COMMENTARY: Hostess Too Small To Save?

Posted: November 24, 2012 at 3:16 a.m.

With the approval of a federal bankruptcy court, the Hostess company, maker of one of the most popular snack foods in America, will liquidate its holdings, throwing upward of 18,000 employees out of work. As President Barack Obama prepares his second term agenda, does he have the political skill to save those jobs by moving a Twinkie bail-out bill through Congress?

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Opinion, Pages 5 on 11/24/2012


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Mr Shaffer makes this claim about "half-billion-dollar government guaranteed loans to embryonic companies in industries, such as solar power... Far too many of them have gone bankrupt, with the loss of taxpayer money."
Bit in fact the bankruptcy rate for these loans has been surprisingly small.
"According to Bloomberg News, even with the losses from Solyndra, the default rate for the DOE’s loans to solar, wind and bio-energy projects is less than 3.6 percent, less than a third of what the White House anticipated."
College professors should check their facts before making assumptions based on partisan talkling-points.

Posted by: Coralie

November 24, 2012 at 11:48 a.m. ( | suggest removal )

Another strange idea is this:
"Let the unions ...buy the company with a guaranteed loan from Uncle Sam. ...The unions would have to put up their pension funds as collateral."
Unions are supposed to represent their members, not become corporations themselves.
Several companies have been purchased by their employees--Harp's is one example--but I don't think the union itself has made the purchase.
Also, why should the union members have to risk their main asset?

Posted by: Coralie

November 24, 2012 at 12:38 p.m. ( | suggest removal )

It is probably worth noting that while investment in renewable energy during a transitional period is vital to environmental preservation, our energy security and maintaining "the American way of life", the continued availability of the Twinkie and Ding Dong-- being a matter of pop culture-- is likely assured. Durable snacks are proven technology, and new investors will take up the slack.

Posted by: AlphaCat

November 24, 2012 at 5:48 p.m. ( | suggest removal )

@Coralie, Ralph Shaffer sent the following response and asked that I post it in the comments:

Coralie, citing Bloomberg, notes that bankruptcy for renewal energy companies that have received federal loans is rare. That depends on whether you are referring to manufacturing or generating companies. The generating companies get loans only after they have contracted with utilities to take their power, so financial failure is unlikely. But the manufacturers of solar panels don't have a guaranteed market. Four such companies have received federal loan guarantees. Two of the four have gone bankrupt, with a potential loss of $800 million. As noted by Coralie, a history professor should have the facts before writing. We had them, but space limitations prevented putting all of them into the article.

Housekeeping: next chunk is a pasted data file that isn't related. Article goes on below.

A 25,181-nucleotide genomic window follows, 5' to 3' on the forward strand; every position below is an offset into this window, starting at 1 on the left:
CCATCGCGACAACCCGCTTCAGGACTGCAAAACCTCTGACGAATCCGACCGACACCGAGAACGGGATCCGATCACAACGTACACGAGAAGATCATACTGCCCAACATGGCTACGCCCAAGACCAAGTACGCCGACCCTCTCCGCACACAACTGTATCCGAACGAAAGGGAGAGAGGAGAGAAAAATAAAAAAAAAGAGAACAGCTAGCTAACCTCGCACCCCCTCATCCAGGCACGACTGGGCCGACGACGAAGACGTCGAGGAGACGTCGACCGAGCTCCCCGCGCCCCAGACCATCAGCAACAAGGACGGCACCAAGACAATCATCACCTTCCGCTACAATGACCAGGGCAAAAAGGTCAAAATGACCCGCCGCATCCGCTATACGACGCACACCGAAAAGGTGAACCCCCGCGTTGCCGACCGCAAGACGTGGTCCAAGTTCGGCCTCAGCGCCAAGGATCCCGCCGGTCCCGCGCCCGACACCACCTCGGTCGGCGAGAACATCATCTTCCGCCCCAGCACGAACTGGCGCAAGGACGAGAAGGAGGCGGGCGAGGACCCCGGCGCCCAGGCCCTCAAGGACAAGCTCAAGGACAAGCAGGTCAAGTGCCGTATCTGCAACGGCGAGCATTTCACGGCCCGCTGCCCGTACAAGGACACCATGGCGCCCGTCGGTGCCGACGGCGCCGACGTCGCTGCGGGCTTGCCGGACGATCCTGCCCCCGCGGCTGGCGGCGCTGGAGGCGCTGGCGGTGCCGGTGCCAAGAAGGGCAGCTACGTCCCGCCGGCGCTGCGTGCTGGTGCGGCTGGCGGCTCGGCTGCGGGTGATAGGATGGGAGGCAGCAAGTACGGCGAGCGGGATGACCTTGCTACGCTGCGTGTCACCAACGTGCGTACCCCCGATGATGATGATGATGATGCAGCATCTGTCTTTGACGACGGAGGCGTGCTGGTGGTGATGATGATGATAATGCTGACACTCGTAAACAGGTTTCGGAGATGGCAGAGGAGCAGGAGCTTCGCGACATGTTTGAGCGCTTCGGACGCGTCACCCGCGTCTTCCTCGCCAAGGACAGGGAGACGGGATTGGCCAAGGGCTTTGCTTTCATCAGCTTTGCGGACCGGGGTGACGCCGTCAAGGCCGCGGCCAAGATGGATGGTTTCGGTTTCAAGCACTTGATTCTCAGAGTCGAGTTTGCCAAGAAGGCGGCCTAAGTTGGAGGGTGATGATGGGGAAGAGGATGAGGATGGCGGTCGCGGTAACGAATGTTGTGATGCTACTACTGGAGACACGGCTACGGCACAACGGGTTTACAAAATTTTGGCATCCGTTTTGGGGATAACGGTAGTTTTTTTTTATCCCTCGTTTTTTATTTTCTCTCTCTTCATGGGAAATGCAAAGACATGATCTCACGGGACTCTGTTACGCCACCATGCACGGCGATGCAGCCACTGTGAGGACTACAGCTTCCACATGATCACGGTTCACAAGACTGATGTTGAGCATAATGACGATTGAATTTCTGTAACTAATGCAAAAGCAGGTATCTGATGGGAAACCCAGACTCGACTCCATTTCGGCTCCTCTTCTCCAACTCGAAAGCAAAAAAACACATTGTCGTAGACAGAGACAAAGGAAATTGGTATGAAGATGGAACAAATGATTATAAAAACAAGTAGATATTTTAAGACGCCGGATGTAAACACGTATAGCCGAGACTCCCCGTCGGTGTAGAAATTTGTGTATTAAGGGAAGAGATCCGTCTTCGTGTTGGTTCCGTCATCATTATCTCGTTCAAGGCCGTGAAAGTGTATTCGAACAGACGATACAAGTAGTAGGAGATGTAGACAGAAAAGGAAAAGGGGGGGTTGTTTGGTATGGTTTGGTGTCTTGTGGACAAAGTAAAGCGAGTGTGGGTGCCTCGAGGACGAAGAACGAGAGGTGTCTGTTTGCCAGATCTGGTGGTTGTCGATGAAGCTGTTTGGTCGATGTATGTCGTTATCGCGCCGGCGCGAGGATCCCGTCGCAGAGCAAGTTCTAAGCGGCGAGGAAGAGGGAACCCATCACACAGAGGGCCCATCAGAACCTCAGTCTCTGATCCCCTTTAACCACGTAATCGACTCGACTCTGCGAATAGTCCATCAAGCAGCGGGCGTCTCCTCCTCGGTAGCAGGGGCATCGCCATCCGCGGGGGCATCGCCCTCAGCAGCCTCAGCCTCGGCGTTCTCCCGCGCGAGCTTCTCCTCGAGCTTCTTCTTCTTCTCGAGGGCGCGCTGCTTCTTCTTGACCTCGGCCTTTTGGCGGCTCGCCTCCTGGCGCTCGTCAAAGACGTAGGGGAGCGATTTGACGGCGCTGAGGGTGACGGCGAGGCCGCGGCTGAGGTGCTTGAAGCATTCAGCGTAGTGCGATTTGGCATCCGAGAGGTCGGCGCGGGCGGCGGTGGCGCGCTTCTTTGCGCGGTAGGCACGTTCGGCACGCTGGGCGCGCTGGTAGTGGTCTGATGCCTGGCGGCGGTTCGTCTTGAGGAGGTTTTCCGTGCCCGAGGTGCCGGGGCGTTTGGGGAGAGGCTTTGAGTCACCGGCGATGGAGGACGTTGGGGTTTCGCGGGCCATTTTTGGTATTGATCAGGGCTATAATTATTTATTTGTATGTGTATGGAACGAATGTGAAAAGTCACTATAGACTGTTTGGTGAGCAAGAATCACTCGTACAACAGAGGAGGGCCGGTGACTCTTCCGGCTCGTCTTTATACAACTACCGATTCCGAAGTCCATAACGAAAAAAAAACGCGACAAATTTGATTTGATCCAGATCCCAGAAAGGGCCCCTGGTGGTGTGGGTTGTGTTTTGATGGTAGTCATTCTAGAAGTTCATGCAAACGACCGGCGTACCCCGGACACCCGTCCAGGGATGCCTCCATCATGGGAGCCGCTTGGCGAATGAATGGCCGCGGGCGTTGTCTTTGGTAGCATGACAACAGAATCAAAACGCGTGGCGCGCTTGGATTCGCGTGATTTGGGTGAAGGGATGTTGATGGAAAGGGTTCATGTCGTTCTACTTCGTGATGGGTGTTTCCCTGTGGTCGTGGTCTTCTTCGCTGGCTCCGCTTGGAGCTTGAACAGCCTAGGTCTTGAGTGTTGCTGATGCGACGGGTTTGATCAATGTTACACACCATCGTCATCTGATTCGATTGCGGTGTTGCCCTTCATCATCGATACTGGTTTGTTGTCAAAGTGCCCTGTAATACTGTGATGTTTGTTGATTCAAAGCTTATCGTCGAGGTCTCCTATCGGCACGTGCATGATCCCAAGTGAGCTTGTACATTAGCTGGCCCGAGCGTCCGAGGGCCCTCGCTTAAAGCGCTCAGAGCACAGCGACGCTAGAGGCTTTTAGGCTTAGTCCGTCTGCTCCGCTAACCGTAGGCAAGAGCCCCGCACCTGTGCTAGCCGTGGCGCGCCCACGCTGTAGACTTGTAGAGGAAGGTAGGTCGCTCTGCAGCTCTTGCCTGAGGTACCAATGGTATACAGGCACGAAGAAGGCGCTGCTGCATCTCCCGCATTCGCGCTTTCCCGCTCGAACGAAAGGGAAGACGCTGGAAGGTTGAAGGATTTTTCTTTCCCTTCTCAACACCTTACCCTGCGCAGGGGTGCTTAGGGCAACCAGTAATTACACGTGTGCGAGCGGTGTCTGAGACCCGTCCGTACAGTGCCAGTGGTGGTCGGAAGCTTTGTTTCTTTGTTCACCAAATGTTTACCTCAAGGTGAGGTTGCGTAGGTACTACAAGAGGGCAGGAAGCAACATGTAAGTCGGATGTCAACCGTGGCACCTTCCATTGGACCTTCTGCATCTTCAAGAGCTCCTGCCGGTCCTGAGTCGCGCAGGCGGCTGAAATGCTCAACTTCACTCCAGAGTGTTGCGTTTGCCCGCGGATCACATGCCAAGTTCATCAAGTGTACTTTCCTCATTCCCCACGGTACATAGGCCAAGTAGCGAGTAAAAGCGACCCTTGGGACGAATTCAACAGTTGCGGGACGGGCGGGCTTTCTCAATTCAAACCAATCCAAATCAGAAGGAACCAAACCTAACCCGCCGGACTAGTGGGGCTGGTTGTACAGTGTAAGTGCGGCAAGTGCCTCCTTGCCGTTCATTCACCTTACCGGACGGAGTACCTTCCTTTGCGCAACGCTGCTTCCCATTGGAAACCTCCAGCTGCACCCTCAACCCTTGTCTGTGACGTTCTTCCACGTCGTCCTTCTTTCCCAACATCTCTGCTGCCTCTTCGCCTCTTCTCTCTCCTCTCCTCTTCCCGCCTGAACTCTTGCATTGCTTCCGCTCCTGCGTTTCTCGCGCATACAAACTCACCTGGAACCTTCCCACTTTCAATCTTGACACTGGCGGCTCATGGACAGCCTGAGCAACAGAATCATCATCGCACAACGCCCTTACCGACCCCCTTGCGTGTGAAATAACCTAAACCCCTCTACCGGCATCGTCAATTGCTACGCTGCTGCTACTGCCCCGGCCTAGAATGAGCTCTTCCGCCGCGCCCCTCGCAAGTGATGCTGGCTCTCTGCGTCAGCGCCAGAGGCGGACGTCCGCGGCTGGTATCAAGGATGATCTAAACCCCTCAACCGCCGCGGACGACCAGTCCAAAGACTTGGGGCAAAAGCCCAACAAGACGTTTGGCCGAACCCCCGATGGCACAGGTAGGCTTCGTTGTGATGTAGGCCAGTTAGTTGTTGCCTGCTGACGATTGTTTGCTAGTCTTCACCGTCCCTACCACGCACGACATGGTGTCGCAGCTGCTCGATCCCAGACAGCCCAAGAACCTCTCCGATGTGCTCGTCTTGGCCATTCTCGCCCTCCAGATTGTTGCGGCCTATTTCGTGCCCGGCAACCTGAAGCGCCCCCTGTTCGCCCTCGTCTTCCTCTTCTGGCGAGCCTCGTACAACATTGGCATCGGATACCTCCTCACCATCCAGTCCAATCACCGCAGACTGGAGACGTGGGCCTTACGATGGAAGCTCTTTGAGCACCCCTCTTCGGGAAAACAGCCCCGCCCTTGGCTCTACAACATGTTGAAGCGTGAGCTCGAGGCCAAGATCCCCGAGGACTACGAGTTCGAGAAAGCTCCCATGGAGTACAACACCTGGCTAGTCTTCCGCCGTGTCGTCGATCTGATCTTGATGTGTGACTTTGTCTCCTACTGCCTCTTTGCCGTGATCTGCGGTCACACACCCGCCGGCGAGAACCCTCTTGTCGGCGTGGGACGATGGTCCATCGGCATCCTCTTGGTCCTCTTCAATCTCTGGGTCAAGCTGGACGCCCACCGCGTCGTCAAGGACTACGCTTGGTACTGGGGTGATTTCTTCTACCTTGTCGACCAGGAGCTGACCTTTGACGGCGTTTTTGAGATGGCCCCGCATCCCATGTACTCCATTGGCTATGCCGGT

Coralie also wonders why unions should have to risk their pension funds to obtain the federal loan that would enable them to buy Hostess. I can think of no greater incentive for the workers to make a success of the purchase than knowing their pension depends upon it.

And, yes, unions do represent workers. How better to represent them than to empower workers through ownership of the product they make?

Ralph E. Shaffer
Professor Emeritus, History
Cal Poly Pomona

Posted by: cfort

November 26, 2012 at 11:43 a.m. ( | suggest removal )

hey, hey, you drew a little blood from a Stephens' spokesman.

>> Coralie also wonders why unions should have to risk their pension funds to obtain the federal loan that would enable them to buy Hostess.<

I'm sure you may have the major creditors' interests somewhere in there. Is your retirement fund related to any such creditor?
Why should a union fund be required to bail out 20 yrs of poor management decision-making?

Posted by: cdawg

November 26, 2012 at 12:21 p.m. ( | suggest removal )

RE "I can think of no greater incentive for the workers to make a success of the purchase than knowing their pension depends upon it."
As opposed to the lack of incentives for executives who were paid very well, regardless of results. As the company went through some eight years of bankruptcy, the general public has paid, and will continue to pay for their debacle, however indirectly. I was not aware that there should be separate sauces for geese and ganders.

Posted by: AlphaCat

November 26, 2012 at 2:37 p.m. ( | suggest removal )